The Wells Family, from left: Melia, 5, Becca, Kylie, 3, and Josh. (KEIZERTIMES/Jason Cox)

By JASON COX
Of the Keizertimes

A Keizer couple will be running for more than their health at this year’s Iris Festival.

Josh and Becca Wells are entering the Iris Festival Half-Marathon to raise awareness first, funds second for their Rwandan adoption and to boost an organization called Africa New Life Ministries.

The plight of many Rwandan children is staggering: Eleven million people live in the central African nation about the size of Maryland. Of those about a million are children who are orphaned, live on the streets, or are otherwise considered vulnerable, according to UNICEF.

The problem seems nearly insurmountable, but the Wells family wants to make all the difference in the world for at least one child they plan to bring home. They also want to help African New Life, which among other projects has a “Dream Center” that offers food, church services, bathing facilities and worship to children forced to beg or actually live in the streets of Kigali, the nation’s capital.

“It seems so overwhelming, big, hard and sad,” Becca Wells said. “We want to encourage people to dream big and show them big things are possible.”
Becca’s sister adopted a young girl from China; a desire her sister had since she volunteered at a Chinese orphanage in high school.  Josh and Becca have two biological daughters: Melia, 5, and Kylie, 3.

“It was a seed being planted, now that I look back,” Becca said. “I’d say it was kind of a calling that God really developed over time, patiently, persistently we felt this was a calling in our family.”

And for reasons they can only attribute to God’s voice, “we both separately and together had a peace about where,” Becca said. “And it wasn’t here. It was Africa – straight out. There was no question. All I can say is it was a deep peace, like that’s where our child is.”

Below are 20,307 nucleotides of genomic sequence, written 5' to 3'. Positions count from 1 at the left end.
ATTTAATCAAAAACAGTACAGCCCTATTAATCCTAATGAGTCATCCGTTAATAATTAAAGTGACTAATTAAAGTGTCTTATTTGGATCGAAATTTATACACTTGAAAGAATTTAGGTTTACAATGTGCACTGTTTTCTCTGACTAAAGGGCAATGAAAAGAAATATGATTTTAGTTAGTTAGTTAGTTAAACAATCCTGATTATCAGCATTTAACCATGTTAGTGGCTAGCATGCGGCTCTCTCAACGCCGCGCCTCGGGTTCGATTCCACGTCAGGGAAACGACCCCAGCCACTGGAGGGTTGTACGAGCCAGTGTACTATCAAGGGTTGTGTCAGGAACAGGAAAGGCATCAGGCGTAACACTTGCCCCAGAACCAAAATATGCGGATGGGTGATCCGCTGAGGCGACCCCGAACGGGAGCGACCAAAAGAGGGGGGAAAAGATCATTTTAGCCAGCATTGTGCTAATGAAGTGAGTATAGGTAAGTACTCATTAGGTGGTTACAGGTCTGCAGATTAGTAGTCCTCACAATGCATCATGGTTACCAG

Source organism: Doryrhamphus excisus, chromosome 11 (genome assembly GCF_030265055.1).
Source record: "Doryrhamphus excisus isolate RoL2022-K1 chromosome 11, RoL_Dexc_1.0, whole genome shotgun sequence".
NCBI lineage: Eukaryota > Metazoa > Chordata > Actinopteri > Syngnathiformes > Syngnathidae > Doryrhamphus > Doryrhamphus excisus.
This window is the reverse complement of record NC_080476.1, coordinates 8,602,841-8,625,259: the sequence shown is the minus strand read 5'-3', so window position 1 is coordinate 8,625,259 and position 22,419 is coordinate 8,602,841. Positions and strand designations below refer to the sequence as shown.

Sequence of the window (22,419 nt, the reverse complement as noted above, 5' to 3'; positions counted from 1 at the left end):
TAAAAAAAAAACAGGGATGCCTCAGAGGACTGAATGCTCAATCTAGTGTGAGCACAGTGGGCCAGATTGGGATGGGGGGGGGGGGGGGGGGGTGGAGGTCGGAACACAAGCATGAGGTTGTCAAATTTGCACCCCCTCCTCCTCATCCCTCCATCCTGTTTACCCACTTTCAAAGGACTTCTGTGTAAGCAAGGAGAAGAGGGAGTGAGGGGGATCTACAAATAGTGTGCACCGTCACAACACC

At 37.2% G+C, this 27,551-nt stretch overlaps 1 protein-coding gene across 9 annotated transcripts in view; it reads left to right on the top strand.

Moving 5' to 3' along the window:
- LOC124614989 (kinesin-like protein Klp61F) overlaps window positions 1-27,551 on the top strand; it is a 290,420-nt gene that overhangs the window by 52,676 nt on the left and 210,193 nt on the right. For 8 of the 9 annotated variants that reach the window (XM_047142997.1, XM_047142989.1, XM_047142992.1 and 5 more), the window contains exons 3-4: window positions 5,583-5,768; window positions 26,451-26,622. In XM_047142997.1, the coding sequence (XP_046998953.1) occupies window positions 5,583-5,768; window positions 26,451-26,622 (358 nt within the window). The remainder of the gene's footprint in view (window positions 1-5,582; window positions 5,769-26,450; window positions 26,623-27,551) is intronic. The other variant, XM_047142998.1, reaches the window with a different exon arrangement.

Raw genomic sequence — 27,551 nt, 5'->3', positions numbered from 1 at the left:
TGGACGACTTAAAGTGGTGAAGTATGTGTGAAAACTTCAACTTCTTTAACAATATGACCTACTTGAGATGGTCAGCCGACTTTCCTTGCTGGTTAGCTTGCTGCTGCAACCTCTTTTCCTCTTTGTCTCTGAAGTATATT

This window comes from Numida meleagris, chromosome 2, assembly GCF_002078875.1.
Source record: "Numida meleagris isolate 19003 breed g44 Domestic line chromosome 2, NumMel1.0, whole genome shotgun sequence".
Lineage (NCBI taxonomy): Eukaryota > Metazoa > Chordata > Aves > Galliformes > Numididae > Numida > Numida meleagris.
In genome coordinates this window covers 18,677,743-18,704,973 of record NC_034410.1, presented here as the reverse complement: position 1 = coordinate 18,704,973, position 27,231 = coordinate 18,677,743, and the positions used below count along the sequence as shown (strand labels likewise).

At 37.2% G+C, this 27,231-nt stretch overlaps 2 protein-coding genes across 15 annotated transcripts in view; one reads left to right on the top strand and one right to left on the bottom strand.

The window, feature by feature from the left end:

Adoption is expensive no matter where the child is from, and it takes quite a while to adopt from overseas. The Wells family initially thought it would be a six-to-eight month process; that was more than a year ago. In addition, both parents must appear in Rwandan court, meaning at least one parent will have to go to Kigali twice. They thought their representative in Rwanda would be able to handle the initial court appearance. Either Josh or Becca will have to return for an appointment with U.S. State Department officials in Africa.

Not only do Rwandan officials want to know about the prospective parents, but they’re also investigating to make sure there aren’t family members in Rwanda who would take the child, or that there isn’t someone in-country waiting to adopt.

“The thing about adoption is you have absolutely no control,” Becca said. “When you’re dealing with a foreign government, you do what they say and wait when they tell you to wait.”

Rwandan authorities insist on all kinds of background info: Any criminal past, health history, places they used to live, an extensive study of the prospective home where the child will live, financial fitness.

And even though Africa is probably the cheapest foreign continent to adopt from, the family expects their costs to be at least $20,000; likely more.

“It makes a bar you have to meet,” Josh said, with Becca noting agencies create a smoother process for prospective parents and look out for the child’s safety.

Family and friends have pitched in: Their middle school-aged niece asked for nothing but cash for her birthday, then donated it all to Aunt Becca and Uncle Josh.

They’re calling their mission Change 4 Rwanda, and are running in the Iris half-marathon this year. Family and friends are collecting change in jars to sponsor their adoption, and 10 percent of proceeds will go towards Africa New Life Ministries.

To learn more about their story visit the5wells.blogspot.com.